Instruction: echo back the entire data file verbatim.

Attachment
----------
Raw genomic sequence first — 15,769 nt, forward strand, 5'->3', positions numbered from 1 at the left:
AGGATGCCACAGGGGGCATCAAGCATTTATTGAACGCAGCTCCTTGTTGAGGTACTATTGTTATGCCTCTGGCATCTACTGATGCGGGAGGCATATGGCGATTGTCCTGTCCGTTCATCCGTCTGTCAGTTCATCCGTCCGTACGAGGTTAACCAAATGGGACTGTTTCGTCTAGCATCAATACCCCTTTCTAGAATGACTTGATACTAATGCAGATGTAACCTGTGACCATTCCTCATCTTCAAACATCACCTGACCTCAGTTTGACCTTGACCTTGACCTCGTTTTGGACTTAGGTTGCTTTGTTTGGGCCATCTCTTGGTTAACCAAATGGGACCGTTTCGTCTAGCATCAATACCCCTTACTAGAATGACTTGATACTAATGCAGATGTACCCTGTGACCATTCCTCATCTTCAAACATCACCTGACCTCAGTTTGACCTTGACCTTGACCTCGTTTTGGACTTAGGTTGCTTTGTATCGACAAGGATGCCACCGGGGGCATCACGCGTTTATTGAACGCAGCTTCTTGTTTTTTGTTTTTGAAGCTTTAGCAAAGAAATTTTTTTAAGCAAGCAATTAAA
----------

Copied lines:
Raw genomic sequence first — 15,769 nt, forward strand, 5'->3', positions numbered from 1 at the left:
AGGATGCCACAGGGGGCATCAAGCATTTATTGAACGCAGCTCCTTGTTGAGGTACTATTGTTATGCCTCTGGCATCTACTGATGCGGGAGGCATATGGCGATTGTCCTGTCCGTTCATCCGTCTGTCAGTTCATCCGTCCGTACGAGGTTAACCAAATGGGACTGTTTCGTCTAGCATCAATACCCCTTTCTAGAATGACTTGATACTAATGCAGATGTAACCTGTGACCATTCCTCATCTTCAAACATCACCTGACCTCAGTTTGACCTTGACCTTGACCTCGTTTTGGACTTAGGTTGCTTTGTTTGGGCCATCTCTTGGTTAACCAAATGGGACCGTTTCGTCTAGCATCAATACCCCTTACTAGAATGACTTGATACTAATGCAGATGTACCCTGTGACCATTCCTCATCTTCAAACATCACCTGACCTCAGTTTGACCTTGACCTTGACCTCGTTTTGGACTTAGGTTGCTTTGTATCGACAAGGATGCCACCGGGGGCATCACGCGTTTATTGAACGCAGCTTCTTGTTTTTTGTTTTTGAAGCTTTAGCAAAGAAATTTTTTTAAGCAAGCAATTAAA